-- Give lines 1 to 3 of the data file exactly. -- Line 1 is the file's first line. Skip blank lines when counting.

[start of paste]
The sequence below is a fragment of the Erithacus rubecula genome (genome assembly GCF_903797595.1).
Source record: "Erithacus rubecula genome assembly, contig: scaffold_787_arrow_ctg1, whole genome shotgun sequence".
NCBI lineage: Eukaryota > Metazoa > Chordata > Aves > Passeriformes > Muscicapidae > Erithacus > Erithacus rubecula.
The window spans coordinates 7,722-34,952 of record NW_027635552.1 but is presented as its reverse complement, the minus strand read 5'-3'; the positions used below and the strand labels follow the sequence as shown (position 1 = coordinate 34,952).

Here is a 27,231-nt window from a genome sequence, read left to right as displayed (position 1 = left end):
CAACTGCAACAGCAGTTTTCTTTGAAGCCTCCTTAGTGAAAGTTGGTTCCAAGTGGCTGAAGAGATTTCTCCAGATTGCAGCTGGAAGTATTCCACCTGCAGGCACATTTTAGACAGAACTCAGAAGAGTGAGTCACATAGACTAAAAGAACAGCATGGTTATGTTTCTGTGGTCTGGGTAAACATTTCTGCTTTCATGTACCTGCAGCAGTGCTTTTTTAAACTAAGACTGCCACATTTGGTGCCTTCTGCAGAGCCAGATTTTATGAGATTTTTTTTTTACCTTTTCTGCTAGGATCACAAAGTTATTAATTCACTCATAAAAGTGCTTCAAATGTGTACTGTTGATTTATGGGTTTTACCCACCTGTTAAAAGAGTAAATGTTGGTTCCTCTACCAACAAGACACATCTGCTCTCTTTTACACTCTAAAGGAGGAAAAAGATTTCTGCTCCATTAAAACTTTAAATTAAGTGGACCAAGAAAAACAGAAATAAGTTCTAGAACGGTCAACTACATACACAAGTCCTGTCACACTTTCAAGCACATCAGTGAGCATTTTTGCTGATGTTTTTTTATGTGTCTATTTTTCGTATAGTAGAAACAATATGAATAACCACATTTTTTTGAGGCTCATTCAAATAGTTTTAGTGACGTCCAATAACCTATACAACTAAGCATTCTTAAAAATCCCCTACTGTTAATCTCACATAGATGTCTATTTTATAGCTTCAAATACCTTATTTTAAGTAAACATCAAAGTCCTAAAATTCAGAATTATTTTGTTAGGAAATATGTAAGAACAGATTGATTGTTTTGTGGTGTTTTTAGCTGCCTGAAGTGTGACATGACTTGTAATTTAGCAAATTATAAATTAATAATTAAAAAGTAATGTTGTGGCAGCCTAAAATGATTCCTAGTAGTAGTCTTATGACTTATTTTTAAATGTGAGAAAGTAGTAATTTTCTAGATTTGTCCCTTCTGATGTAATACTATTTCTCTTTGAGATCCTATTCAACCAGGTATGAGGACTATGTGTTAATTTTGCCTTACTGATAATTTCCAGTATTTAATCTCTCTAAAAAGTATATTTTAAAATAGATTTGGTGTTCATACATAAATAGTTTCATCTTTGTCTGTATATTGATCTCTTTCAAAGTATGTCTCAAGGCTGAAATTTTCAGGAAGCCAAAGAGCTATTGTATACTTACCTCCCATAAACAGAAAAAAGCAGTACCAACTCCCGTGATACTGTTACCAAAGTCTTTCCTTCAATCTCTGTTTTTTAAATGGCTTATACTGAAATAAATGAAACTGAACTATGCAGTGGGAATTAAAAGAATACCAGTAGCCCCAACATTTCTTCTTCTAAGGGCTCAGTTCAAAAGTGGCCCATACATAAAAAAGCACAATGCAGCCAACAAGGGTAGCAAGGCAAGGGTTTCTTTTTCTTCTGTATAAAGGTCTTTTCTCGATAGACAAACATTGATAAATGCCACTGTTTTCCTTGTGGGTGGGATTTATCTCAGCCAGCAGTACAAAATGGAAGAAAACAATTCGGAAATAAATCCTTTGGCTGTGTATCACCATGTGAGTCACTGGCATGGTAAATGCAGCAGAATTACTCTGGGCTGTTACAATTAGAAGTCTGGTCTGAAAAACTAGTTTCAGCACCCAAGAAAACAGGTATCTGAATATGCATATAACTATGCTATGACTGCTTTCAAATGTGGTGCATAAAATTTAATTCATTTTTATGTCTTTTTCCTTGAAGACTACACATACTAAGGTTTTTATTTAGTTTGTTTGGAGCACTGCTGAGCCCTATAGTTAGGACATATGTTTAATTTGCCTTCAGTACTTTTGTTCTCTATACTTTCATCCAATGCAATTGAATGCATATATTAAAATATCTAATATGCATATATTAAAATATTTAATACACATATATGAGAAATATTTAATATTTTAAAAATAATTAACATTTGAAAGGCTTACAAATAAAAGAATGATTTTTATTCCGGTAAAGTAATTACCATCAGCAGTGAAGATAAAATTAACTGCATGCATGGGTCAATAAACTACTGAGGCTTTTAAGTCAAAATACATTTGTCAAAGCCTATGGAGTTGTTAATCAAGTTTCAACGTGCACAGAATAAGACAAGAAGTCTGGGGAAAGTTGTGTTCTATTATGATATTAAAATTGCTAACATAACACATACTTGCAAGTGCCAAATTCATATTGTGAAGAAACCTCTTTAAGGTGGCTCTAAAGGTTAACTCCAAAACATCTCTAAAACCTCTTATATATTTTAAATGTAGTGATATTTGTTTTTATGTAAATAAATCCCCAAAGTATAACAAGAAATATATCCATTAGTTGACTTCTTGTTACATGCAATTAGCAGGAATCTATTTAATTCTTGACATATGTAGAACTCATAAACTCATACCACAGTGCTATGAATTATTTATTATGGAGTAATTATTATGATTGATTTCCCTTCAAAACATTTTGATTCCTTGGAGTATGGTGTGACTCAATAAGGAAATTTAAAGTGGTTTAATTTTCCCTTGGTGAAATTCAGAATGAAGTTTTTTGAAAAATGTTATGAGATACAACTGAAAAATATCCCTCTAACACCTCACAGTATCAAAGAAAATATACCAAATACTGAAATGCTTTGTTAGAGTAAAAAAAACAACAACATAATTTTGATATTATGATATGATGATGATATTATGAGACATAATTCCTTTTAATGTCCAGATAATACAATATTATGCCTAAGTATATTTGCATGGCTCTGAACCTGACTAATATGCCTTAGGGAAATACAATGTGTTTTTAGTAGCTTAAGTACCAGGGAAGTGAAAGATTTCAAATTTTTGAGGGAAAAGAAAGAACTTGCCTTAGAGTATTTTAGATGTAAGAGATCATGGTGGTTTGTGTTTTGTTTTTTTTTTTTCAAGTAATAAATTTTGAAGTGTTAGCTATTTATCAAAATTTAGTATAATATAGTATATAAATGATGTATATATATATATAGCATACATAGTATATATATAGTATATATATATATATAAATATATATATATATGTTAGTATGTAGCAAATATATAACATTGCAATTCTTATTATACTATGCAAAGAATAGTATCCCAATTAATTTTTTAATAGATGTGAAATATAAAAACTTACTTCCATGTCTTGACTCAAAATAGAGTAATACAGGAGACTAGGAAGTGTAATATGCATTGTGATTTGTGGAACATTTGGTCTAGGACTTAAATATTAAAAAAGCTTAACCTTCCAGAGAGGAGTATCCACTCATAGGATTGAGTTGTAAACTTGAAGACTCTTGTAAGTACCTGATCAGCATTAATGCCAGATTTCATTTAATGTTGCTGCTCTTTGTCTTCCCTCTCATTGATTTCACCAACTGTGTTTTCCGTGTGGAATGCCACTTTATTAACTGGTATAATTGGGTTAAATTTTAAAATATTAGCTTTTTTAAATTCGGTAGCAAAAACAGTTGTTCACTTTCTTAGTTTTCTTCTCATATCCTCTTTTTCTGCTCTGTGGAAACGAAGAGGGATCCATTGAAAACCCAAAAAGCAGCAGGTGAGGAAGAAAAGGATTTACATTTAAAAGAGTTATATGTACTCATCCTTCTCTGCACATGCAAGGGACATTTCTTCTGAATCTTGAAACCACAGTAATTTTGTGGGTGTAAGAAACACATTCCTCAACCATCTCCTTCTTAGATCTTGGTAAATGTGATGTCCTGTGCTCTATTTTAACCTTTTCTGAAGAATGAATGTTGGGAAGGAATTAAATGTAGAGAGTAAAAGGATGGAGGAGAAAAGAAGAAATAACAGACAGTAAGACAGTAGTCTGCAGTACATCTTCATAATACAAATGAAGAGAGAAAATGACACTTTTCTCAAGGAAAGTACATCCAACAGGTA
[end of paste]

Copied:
The sequence below is a fragment of the Erithacus rubecula genome (genome assembly GCF_903797595.1).
Source record: "Erithacus rubecula genome assembly, contig: scaffold_787_arrow_ctg1, whole genome shotgun sequence".
NCBI lineage: Eukaryota > Metazoa > Chordata > Aves > Passeriformes > Muscicapidae > Erithacus > Erithacus rubecula.